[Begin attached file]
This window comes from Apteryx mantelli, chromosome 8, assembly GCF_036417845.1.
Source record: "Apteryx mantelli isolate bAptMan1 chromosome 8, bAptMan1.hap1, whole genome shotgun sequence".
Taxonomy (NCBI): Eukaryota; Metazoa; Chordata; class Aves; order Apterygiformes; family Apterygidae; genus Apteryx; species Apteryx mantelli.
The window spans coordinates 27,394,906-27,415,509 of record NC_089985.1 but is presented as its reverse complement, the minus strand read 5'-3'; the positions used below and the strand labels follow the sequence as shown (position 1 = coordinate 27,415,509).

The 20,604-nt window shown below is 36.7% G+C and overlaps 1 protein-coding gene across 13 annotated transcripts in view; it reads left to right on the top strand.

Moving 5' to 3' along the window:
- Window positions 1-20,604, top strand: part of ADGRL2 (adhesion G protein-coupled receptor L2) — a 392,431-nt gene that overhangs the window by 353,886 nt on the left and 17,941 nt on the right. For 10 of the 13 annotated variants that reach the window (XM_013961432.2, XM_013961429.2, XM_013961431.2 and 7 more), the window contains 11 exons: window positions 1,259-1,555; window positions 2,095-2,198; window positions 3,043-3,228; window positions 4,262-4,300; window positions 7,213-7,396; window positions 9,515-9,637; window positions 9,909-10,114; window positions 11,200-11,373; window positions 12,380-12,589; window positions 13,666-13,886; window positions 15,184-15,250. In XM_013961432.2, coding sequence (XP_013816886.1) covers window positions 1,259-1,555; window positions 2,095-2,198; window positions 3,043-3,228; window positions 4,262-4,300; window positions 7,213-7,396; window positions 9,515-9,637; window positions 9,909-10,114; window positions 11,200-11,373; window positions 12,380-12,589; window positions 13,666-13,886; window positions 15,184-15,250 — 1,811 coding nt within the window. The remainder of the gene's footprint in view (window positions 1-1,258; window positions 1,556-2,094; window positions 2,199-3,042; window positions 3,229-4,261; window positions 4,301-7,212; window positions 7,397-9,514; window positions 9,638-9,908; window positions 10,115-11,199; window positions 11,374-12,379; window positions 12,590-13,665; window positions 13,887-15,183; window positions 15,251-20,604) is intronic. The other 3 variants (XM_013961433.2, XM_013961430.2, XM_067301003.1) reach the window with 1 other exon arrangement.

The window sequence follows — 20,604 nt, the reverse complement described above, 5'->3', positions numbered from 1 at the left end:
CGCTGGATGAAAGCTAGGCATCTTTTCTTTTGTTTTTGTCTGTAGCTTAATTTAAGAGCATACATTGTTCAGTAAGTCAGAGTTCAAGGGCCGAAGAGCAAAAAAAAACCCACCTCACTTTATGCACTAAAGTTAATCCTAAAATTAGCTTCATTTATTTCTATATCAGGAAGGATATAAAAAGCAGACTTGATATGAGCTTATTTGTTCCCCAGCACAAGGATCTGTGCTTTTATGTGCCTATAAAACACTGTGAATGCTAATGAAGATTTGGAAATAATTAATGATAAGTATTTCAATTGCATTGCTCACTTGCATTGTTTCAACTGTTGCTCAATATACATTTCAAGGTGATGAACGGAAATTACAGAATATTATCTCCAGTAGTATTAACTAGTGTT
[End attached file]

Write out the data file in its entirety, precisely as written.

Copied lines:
This window comes from Apteryx mantelli, chromosome 8, assembly GCF_036417845.1.
Source record: "Apteryx mantelli isolate bAptMan1 chromosome 8, bAptMan1.hap1, whole genome shotgun sequence".
Taxonomy (NCBI): Eukaryota; Metazoa; Chordata; class Aves; order Apterygiformes; family Apterygidae; genus Apteryx; species Apteryx mantelli.
The window spans coordinates 27,394,906-27,415,509 of record NC_089985.1 but is presented as its reverse complement, the minus strand read 5'-3'; the positions used below and the strand labels follow the sequence as shown (position 1 = coordinate 27,415,509).

The 20,604-nt window shown below is 36.7% G+C and overlaps 1 protein-coding gene across 13 annotated transcripts in view; it reads left to right on the top strand.

Moving 5' to 3' along the window:
- Window positions 1-20,604, top strand: part of ADGRL2 (adhesion G protein-coupled receptor L2) — a 392,431-nt gene that overhangs the window by 353,886 nt on the left and 17,941 nt on the right. For 10 of the 13 annotated variants that reach the window (XM_013961432.2, XM_013961429.2, XM_013961431.2 and 7 more), the window contains 11 exons: window positions 1,259-1,555; window positions 2,095-2,198; window positions 3,043-3,228; window positions 4,262-4,300; window positions 7,213-7,396; window positions 9,515-9,637; window positions 9,909-10,114; window positions 11,200-11,373; window positions 12,380-12,589; window positions 13,666-13,886; window positions 15,184-15,250. In XM_013961432.2, coding sequence (XP_013816886.1) covers window positions 1,259-1,555; window positions 2,095-2,198; window positions 3,043-3,228; window positions 4,262-4,300; window positions 7,213-7,396; window positions 9,515-9,637; window positions 9,909-10,114; window positions 11,200-11,373; window positions 12,380-12,589; window positions 13,666-13,886; window positions 15,184-15,250 — 1,811 coding nt within the window. The remainder of the gene's footprint in view (window positions 1-1,258; window positions 1,556-2,094; window positions 2,199-3,042; window positions 3,229-4,261; window positions 4,301-7,212; window positions 7,397-9,514; window positions 9,638-9,908; window positions 10,115-11,199; window positions 11,374-12,379; window positions 12,590-13,665; window positions 13,887-15,183; window positions 15,251-20,604) is intronic. The other 3 variants (XM_013961433.2, XM_013961430.2, XM_067301003.1) reach the window with 1 other exon arrangement.

The window sequence follows — 20,604 nt, the reverse complement described above, 5'->3', positions numbered from 1 at the left end:
CGCTGGATGAAAGCTAGGCATCTTTTCTTTTGTTTTTGTCTGTAGCTTAATTTAAGAGCATACATTGTTCAGTAAGTCAGAGTTCAAGGGCCGAAGAGCAAAAAAAAACCCACCTCACTTTATGCACTAAAGTTAATCCTAAAATTAGCTTCATTTATTTCTATATCAGGAAGGATATAAAAAGCAGACTTGATATGAGCTTATTTGTTCCCCAGCACAAGGATCTGTGCTTTTATGTGCCTATAAAACACTGTGAATGCTAATGAAGATTTGGAAATAATTAATGATAAGTATTTCAATTGCATTGCTCACTTGCATTGTTTCAACTGTTGCTCAATATACATTTCAAGGTGATGAACGGAAATTACAGAATATTATCTCCAGTAGTATTAACTAGTGTT